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I am trying to do a schematic to switch a relay using my MCU. MCU GPIO works at 3.3V. I have come across the following schematic, but unable to calculate proper CTR and thus the value of Base Resistance of Q2.

The Forward Current Vs. CTR graph shows a CTR of 1 at 10mA (Vce 5V)

But I don't see the actually percentage of CTR in the Characeteristic table. The table has listed all the CTR at Vce 10V.

Please help.

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    \$\begingroup\$ Possible duplicate of How to convert a digital signal from 5V to 24V? \$\endgroup\$ – Olin Lathrop Apr 13 '18 at 11:23
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    \$\begingroup\$ The opto-coupler is pointless here since it not isolating anything. \$\endgroup\$ – Olin Lathrop Apr 13 '18 at 11:24
  • \$\begingroup\$ Hi @OlinLathrop, no it's not duplicate, the referred question and answers there are completely different. Please do have a look before you mark it duplicate. I did not ask a broad question like that (Operate 24V from 5V). My question is more specific. \$\endgroup\$ – Rakesh Mehta Apr 13 '18 at 11:27
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    \$\begingroup\$ Look at the solution posted in the answer to the question this is a duplicate of. The same solution applies here. Since part of the answer is to remove the opto, details about how to choose the right opto are, of course, pointless. \$\endgroup\$ – Olin Lathrop Apr 13 '18 at 11:31
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    \$\begingroup\$ Aside from the value provided by the opto, your driver is not a great design. The current the opto gets varies with the indicator LED voltage. I suggest moving the transistor to the low side and giving each LED its own resistor. \$\endgroup\$ – Spehro Pefhany Apr 13 '18 at 12:33
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In answer to your specific question, you can probably assume the CTR stays within about 80% of the value at Vce=10V down to Vce=1V, so if you design based on that you should be safe.

But when I say "design for that", don't forget to allow for tolerances, worst-case CTR, temperature effects and aging of the IR LED in the photocoupler. Anecdotally, some brands are much worse than others for aging, and higher currents/temperatures are worse, so buying a more expensive opto than a 4N35 with good CTR (so the LED runs at lower current) from a top-tier supplier can be a good move.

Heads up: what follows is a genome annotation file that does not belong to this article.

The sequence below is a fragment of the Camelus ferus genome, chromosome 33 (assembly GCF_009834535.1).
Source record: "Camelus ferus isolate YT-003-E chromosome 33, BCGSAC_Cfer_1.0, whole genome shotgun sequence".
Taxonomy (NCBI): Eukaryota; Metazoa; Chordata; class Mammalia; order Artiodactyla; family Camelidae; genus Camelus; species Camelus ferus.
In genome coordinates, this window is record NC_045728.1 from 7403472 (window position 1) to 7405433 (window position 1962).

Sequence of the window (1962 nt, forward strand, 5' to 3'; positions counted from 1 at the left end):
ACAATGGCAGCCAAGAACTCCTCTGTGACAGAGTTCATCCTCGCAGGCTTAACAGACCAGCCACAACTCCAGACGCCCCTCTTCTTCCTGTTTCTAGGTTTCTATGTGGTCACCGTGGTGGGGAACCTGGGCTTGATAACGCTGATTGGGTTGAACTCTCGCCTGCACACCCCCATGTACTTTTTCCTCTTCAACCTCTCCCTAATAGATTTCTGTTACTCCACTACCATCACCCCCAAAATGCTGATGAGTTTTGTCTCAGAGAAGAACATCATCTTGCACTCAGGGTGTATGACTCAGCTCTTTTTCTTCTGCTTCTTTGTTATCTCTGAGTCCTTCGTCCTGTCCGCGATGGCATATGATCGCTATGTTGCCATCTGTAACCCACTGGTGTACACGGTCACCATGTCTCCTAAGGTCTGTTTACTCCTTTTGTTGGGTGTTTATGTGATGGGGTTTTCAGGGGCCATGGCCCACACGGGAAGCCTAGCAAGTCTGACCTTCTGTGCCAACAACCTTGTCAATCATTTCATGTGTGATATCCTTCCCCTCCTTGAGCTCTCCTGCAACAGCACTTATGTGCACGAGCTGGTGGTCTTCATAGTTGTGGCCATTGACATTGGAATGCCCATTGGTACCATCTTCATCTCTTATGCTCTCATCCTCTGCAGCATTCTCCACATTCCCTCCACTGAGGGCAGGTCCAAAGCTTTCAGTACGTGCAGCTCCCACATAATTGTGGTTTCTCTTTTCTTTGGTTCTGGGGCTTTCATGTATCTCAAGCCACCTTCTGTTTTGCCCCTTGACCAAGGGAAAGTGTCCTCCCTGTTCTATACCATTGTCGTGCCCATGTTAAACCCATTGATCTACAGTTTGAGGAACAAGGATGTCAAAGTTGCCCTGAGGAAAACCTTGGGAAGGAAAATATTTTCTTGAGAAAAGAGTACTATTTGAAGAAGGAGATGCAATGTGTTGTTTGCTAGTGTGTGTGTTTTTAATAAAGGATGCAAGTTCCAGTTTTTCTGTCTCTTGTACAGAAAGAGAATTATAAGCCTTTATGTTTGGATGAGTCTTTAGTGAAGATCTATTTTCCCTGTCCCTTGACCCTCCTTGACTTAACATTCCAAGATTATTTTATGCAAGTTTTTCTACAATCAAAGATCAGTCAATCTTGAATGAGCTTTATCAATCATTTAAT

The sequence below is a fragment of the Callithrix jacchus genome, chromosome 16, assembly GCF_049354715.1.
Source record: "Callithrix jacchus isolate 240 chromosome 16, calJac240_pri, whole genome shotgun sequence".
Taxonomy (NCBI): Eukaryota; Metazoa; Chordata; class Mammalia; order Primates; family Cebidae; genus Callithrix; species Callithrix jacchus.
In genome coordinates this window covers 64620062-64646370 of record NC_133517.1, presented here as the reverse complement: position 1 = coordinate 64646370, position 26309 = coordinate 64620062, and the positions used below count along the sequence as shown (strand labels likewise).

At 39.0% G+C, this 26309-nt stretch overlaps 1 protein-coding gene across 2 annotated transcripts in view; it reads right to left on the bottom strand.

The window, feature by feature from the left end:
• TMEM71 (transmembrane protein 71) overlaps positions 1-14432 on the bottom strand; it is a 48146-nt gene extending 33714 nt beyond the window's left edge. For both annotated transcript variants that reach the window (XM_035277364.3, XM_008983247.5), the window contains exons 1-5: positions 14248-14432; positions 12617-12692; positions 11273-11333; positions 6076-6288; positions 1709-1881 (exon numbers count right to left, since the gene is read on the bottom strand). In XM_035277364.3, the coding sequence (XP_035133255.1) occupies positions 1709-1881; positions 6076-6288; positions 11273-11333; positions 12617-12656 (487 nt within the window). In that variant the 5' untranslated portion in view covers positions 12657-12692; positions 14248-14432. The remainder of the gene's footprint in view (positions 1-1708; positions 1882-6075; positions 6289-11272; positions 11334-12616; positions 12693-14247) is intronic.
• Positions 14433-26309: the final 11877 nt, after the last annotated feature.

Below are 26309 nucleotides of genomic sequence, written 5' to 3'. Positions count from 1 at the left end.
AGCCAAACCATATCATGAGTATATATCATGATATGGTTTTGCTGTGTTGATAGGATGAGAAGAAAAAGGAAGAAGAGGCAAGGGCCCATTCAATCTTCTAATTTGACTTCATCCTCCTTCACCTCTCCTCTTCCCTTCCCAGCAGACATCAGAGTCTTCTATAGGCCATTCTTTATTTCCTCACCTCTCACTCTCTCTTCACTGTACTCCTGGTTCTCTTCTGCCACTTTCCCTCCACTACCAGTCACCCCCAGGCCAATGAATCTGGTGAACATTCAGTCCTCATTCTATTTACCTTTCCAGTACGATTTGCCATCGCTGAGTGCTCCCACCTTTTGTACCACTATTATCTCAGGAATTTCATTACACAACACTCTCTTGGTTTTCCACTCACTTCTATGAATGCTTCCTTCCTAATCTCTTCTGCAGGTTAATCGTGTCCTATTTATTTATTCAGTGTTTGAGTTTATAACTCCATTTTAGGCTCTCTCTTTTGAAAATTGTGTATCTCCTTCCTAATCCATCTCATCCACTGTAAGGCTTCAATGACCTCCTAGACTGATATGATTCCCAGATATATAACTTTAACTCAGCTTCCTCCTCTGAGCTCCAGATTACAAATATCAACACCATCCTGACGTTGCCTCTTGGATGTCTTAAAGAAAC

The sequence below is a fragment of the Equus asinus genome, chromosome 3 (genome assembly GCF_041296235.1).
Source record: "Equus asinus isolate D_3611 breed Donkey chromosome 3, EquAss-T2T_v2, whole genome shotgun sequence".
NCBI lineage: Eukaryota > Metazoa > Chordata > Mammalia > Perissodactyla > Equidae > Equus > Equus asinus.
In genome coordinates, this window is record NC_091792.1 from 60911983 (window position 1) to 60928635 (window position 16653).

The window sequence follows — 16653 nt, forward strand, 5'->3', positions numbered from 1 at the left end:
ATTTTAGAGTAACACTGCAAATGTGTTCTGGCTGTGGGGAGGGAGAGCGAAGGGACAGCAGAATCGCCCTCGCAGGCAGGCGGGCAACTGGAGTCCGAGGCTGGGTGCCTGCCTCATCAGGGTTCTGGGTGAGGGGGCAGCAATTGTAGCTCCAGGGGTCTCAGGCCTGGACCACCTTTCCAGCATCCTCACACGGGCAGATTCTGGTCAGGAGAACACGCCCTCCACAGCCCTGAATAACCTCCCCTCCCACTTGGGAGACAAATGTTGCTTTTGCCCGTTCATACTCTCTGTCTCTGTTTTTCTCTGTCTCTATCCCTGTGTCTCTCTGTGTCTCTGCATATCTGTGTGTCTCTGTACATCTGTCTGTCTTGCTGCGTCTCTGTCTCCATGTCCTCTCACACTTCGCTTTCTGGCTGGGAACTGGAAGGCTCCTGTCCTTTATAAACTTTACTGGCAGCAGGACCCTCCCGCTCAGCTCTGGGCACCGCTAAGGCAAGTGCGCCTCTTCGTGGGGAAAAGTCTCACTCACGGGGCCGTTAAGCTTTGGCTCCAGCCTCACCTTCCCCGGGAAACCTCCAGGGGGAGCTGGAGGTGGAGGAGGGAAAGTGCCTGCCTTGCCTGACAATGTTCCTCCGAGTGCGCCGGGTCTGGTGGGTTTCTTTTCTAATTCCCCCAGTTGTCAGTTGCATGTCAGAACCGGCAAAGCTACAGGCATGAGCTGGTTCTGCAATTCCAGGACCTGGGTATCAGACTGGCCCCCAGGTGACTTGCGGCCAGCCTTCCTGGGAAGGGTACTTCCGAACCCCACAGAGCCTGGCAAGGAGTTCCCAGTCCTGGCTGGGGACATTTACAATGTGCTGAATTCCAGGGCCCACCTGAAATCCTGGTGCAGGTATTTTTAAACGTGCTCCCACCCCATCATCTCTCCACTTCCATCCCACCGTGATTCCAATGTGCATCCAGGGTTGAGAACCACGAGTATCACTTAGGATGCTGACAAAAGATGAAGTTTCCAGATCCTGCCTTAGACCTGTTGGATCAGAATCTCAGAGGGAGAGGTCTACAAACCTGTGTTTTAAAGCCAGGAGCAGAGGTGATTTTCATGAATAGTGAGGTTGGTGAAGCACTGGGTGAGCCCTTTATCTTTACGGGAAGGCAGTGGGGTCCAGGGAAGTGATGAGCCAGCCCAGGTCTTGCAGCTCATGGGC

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The drive circuit as shown, if 'logic' might be TTL at 3.5V, is inadequate. The LED in the opto takes circa 1.2V, the visible light LED takes maybe 1.6, maybe 3 (depends on color), and the base-emitter drop takes 0.7V; that doesn't add up and give you a margin of operation. Try using the high gain of the transistor to drive parallel loads instead of stacking everything in series, like:

schematic

simulate this circuit – Schematic created using CircuitLab

As to the 'R3' value, with the mininum CTR of 4N35, 40%, and feeding circa 10 mA to the optoisolator, you get minimum of 4 mA base current. The 5V, 70ohm relay will take 71 mA, so a switch transistor with beta>100 and 200 mA capability (2N3904 or lots of others) will work fine. Figure on wasting one or two volts, with R3 * 4 mA = 1.5V and you get R3 = 360 ohms. At 5V that (if CTR is very high) limits the isolator transistor to 12mA, which won't hurt it or the base of Q2.

4N35 collector current maximum is 50mA continuous, 100mA peak.

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Circuit looks simple it can be solved by few minor changes.

1) R1 need to be properly calculated based of forward current of opto led. Consider 10mA for this and vcc is already mentioned as 5V. Use ohms law to calculate R1 value 2) Connect second pin of opto to ground. 3) If you want visual indication on state of opto, remove D2 form opto second pin and connect it to emitter of Q1 with current limiting resistor 4) Configuration you shown above is having 2 led in series which would require higher vcc since voltage drop across opto led and D1 + voltage drop across pn junction on Q1. Which can be easily avoided as i mentioned above.

Secondary side

1) Connect 4th pin of opto to ground via 1k resitor 2) Connect R3 to emitter via 120ohm resisitor which will serve as current limit for base of transistor.

Keep rest of the circuit unchanged.

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